AMD’s Takahiro Harada showed a demo of a prototype plug-in for Autodesk Maya 2015 that delivered advanced photorealistic renders in seconds thanks to four AMD FirePro W8100 GPUs packed inside a single high-end workstation. Change the camera angle in the viewport and the image starts to refine immediately. Official details are still thin on the ground, but the company did tell DEVELOP3D that the Maya plug in is a result of collaboration with Autodesk and that its ray trace rendering technology has other adopters.

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Something for the weekend - wearable chair might just be what you need

Published 22 August 2014

Posted by Stephen Holmes

Article tagged with: design, manufacturing, exoskeleton, swiss, noonee

Designed for the factory worker, the Noonee support device allows you to take the weight off

Designed for the long-suffering factory workers of this world, doing manual tasks repeatedly for long hours, the Noonee lower-leg posture support device is a product of many uses.

It’s a low-cost exoskeleton, that when strapped to the wearer allows them to semi-squat, taking the weight off their limbs and joints - according to its Swiss designers Audi and BMW are reportedly interested.

But imagine what else it could do for us naturally lazy, stooped people, who are always looking for a pew?

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Aircraft have feelings too: new sensor skin to let planes ‘feel’ damage

Published 22 August 2014

Posted by Stephen Holmes

Article tagged with: materials, aerospace, materials science, bae systems, sensors, aircraft, materials developments

A skin of sensor nodes could report back on speed, temperature or even damage

Engineers at BAE Systems are working on enabling the detection of injury or damage to the outer surfaces of aircraft, through ‘smart skin’, which could eventually pass down to domestic vehicles and appliances.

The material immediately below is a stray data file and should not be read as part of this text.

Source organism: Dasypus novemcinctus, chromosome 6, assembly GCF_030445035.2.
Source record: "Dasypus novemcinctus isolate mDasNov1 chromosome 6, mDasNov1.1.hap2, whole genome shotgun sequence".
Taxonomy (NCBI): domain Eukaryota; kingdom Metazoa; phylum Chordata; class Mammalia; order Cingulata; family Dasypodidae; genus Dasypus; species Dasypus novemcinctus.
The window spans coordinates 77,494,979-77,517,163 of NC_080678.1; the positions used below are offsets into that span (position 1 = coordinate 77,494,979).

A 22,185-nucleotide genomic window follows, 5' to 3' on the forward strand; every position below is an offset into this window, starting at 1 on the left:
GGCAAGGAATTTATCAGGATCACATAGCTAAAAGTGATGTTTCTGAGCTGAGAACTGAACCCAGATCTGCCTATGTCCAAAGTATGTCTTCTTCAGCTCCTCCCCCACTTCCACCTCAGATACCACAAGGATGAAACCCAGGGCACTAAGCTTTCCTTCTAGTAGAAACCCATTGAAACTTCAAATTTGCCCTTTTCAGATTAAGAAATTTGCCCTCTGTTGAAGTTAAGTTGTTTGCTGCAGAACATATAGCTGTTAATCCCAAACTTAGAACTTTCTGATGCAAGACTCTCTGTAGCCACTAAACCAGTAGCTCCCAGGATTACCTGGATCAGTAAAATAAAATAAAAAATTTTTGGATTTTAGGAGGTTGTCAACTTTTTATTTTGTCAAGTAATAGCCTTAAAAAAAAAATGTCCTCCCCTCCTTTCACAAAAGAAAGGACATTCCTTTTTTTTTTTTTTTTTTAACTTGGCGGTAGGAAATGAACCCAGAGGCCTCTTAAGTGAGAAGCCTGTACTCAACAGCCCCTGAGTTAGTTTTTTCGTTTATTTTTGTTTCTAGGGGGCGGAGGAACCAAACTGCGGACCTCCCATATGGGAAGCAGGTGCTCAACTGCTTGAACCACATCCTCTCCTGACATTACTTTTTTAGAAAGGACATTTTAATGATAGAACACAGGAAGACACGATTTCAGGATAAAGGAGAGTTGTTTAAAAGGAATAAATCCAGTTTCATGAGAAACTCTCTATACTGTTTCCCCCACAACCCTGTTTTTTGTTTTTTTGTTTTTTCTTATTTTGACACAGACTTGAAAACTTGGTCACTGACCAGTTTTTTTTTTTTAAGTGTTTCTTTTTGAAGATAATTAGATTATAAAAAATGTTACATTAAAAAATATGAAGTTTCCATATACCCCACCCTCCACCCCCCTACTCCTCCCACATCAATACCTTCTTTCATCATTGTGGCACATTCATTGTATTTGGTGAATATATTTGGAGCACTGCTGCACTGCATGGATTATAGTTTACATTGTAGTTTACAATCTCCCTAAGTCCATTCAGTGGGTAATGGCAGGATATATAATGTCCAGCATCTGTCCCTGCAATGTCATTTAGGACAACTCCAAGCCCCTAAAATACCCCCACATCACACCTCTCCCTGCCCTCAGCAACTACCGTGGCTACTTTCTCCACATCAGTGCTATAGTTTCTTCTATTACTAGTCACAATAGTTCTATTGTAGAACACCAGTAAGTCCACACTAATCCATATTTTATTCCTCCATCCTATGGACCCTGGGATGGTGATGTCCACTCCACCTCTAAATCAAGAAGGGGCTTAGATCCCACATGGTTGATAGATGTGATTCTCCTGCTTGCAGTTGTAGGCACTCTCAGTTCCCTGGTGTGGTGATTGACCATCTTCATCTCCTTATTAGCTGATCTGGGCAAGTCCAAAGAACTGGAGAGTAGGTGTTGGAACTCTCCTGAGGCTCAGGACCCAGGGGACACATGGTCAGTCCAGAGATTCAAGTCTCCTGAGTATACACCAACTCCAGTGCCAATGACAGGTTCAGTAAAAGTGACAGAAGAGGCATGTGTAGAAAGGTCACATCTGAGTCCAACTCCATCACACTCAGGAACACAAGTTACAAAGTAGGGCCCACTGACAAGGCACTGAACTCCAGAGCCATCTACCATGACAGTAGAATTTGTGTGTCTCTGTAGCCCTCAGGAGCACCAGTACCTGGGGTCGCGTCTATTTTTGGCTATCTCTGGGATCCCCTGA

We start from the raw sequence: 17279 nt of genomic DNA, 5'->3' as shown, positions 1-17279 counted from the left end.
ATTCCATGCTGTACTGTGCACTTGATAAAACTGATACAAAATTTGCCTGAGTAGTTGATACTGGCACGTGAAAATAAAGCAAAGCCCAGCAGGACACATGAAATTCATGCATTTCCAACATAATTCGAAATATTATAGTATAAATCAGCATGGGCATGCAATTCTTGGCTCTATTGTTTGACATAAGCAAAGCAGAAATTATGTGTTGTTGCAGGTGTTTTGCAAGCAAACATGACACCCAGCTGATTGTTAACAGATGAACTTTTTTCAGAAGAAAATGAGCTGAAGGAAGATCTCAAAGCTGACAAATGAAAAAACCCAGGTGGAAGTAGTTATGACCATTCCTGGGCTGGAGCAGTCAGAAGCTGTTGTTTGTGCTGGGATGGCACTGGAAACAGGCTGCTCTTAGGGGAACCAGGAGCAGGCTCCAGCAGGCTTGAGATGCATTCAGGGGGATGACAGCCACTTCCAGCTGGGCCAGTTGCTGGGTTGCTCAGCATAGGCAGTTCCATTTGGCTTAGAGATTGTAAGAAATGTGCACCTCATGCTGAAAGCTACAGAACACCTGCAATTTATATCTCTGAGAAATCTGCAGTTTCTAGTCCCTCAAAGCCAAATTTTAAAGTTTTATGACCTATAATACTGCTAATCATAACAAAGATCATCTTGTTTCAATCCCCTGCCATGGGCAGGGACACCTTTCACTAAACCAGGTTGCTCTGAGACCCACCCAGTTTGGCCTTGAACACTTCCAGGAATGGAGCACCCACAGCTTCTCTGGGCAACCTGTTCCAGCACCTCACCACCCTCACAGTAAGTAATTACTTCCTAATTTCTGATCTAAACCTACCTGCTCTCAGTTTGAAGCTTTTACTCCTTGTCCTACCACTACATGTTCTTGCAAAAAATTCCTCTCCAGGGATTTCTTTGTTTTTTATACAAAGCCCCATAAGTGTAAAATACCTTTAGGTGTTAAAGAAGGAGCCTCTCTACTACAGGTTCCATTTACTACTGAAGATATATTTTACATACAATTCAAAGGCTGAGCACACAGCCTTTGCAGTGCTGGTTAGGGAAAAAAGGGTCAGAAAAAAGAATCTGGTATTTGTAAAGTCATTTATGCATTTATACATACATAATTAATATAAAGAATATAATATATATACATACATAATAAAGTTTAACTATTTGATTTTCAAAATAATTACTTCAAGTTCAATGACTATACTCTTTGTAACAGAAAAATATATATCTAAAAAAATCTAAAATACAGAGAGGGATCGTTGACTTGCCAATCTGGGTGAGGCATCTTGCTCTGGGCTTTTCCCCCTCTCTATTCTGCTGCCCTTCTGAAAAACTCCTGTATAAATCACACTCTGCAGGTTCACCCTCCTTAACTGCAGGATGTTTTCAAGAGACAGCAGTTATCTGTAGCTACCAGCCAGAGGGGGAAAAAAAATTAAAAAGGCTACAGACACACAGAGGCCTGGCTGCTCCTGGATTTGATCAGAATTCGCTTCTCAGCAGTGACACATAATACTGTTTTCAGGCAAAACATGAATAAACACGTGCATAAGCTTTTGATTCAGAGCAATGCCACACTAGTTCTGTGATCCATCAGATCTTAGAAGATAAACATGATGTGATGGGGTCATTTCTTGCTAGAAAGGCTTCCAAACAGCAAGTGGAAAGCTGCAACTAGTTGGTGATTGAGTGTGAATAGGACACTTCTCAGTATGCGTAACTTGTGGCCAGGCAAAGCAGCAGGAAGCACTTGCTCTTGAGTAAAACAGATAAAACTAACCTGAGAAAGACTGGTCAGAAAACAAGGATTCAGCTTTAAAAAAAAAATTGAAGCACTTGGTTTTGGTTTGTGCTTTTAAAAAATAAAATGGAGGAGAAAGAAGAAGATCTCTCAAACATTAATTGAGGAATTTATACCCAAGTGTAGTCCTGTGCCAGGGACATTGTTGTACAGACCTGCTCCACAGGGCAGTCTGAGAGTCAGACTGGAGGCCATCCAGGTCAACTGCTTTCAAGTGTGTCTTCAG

Its Advanced Technology Centre is investigating the concept; tens of thousands of micro-sensors embedded into the surface, enabling it to sense wind speed, temperature, physical strain and movement, far more accurately than current sensor technology allows.

By continually monitoring their health, reporting back on potential problems before they become significant planes would require fewer regular check-ups on the ground and parts could be replaced in a timely manner, increasing the efficiency of aircraft maintenance, the availability of the plane and improving safety.

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Teach Yourself: Intro to surface modelling in SolidWorks

Published 22 August 2014

Posted by Stephen Holmes

Article tagged with: cad, design, surface modelling, solid works, teach yourself, tutorial, innova systems

Beginner’s guide to surface modelling in SolidWorks

In the quest for self betterment there are few worse times to start than at the beginning of an August Bank Holiday weekend (US - think Labor Day weekend), but if you’ve got the inclination, then we’ve got the goods.

Should you find a few minutes (or the ability to bookmark content for a future date when you’re not pouring cold beer down your neck) then here’s a great introduction to bringing surface modelling into your SolidWorks skill set.

It’s the tool you’d be looking to employ for creating organic shapes - salacious curves, ergonomic fits and, generally, wavy lines - that solid modelling software can struggle with.